HARRISBURG, Pa. (AP) — Gov. Tom Corbett said Tuesday that he will not pursue an expansion of Pennsylvania's Medicaid program, at least for now, echoing the longstanding complaints of other Republican governors about the cost, inflexibility and inefficiency of Medicaid.
Corbett has not made a specific request from the federal Department of Health and Human Services for the kind of flexibility he wants, and his administration characterized a Tuesday letter to the agency's secretary, Kathleen Sebelius, as a starting point.
Corbett made his announcement as part of the budget plan he rolled out for the fiscal year that begins July 1, and sent the letter simultaneously.
In the letter, Corbett cites the potential cost, saying it would require a large tax increase on Pennsylvanians, and objects to what he called Medicaid's one-size-fits-all mandates that do not promote consumer choice in health care and personal responsibility.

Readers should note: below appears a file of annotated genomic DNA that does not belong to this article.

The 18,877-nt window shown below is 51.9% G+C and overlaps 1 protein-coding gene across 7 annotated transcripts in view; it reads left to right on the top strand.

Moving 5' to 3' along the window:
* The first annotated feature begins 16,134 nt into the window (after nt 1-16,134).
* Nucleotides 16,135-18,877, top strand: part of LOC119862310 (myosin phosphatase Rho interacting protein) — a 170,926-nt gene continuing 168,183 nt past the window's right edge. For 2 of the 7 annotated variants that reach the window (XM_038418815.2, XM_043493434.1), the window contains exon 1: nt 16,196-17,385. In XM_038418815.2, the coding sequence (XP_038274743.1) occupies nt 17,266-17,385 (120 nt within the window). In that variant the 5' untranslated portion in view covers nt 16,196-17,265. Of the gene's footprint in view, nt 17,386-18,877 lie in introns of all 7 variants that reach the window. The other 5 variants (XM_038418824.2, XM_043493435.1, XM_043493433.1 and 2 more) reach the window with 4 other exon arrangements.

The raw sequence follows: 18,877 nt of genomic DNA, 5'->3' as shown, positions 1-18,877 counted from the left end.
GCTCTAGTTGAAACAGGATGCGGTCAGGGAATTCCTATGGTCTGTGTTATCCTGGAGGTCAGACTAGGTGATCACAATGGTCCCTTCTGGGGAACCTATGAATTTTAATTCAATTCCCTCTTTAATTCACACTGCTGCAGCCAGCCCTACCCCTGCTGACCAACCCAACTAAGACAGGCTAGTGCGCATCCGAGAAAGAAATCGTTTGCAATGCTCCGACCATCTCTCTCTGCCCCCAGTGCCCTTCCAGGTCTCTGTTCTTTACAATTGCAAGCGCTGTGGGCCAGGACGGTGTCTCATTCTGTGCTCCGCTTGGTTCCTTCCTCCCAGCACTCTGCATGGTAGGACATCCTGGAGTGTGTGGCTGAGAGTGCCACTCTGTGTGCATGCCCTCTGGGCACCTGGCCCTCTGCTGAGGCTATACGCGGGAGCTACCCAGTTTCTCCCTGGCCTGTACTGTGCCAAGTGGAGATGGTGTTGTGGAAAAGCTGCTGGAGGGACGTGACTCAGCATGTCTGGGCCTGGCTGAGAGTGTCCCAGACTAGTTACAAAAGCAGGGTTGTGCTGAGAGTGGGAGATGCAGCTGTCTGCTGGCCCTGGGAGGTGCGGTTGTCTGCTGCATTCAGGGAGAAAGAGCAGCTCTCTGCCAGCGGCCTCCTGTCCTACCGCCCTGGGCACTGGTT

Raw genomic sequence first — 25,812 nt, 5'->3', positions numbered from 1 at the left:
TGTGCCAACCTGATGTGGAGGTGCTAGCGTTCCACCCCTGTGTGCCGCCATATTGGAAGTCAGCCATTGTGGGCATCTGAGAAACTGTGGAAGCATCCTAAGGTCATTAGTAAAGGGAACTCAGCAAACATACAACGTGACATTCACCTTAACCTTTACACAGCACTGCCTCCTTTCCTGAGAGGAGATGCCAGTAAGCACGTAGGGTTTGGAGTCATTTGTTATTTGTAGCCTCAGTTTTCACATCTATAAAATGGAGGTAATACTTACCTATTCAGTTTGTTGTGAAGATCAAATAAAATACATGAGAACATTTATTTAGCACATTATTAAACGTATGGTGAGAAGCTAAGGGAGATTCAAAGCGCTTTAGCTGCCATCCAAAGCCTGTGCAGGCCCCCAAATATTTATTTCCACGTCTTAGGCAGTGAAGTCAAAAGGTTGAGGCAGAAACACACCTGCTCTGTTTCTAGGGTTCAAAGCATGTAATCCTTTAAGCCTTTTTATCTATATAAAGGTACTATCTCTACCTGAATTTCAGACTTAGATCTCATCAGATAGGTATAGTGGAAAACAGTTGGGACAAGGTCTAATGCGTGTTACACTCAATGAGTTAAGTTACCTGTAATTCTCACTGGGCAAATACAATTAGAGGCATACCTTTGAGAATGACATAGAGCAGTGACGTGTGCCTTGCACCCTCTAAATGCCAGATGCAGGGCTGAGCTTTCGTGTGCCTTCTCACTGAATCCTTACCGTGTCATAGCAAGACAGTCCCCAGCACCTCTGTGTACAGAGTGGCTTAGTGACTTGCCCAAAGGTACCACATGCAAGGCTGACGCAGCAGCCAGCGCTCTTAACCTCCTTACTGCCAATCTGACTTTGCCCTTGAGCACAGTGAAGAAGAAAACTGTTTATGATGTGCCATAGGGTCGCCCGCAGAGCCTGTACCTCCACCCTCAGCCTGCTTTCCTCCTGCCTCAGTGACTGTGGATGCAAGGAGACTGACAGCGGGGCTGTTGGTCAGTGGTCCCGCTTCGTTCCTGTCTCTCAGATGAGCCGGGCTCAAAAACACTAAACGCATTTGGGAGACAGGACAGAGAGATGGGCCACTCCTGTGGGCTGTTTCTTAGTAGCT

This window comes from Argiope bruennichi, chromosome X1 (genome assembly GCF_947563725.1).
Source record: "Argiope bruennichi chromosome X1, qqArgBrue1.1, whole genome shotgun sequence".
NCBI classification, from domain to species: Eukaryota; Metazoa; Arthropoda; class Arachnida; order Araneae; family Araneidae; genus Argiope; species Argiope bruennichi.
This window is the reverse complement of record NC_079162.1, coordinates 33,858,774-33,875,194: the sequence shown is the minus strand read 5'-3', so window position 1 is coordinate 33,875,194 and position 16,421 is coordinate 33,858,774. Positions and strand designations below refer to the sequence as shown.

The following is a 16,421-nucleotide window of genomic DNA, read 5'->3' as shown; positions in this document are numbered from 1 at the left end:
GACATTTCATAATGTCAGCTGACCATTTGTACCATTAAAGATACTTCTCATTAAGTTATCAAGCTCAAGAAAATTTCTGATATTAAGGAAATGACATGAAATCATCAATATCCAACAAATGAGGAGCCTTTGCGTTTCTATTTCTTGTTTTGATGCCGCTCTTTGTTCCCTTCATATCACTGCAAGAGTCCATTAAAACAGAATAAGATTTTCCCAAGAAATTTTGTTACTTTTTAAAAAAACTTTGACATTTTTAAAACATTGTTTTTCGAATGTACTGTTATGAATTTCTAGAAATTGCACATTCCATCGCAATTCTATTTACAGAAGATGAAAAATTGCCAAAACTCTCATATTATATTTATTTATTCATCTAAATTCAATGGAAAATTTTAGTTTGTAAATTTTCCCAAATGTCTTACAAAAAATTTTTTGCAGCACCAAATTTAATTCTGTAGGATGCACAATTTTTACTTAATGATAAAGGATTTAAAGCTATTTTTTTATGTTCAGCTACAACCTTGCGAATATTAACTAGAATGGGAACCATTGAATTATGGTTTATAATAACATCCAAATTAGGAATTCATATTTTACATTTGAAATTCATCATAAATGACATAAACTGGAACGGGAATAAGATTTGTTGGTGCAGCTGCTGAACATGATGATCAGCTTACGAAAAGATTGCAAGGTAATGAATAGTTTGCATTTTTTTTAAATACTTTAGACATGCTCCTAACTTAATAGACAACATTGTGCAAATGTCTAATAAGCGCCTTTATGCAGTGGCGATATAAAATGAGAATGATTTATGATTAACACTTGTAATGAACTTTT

"At this time, and without serious reforms, it would be financially unsustainable for Pennsylvania taxpayers, and I cannot recommend a dramatic Medicaid expansion," he wrote.
A Health and Human Services Department spokesman on Tuesday evening would only say that agency officials were reviewing the letter.
The Corbett administration anticipates that more than 800,000 Pennsylvanians would join Medicaid rolls beginning in 2014 by expanding Medicaid, the federal-state medical program for the poor and disabled that already provides care for one of every six residents in the state.
Top Republicans in the Legislature said they backed Corbett's decision, citing his complaints that he has been unable to get answers from the Department of Health and Human Services on crucial questions, such as whether some children who are covered under the so-called CHIP program must move to Medicaid.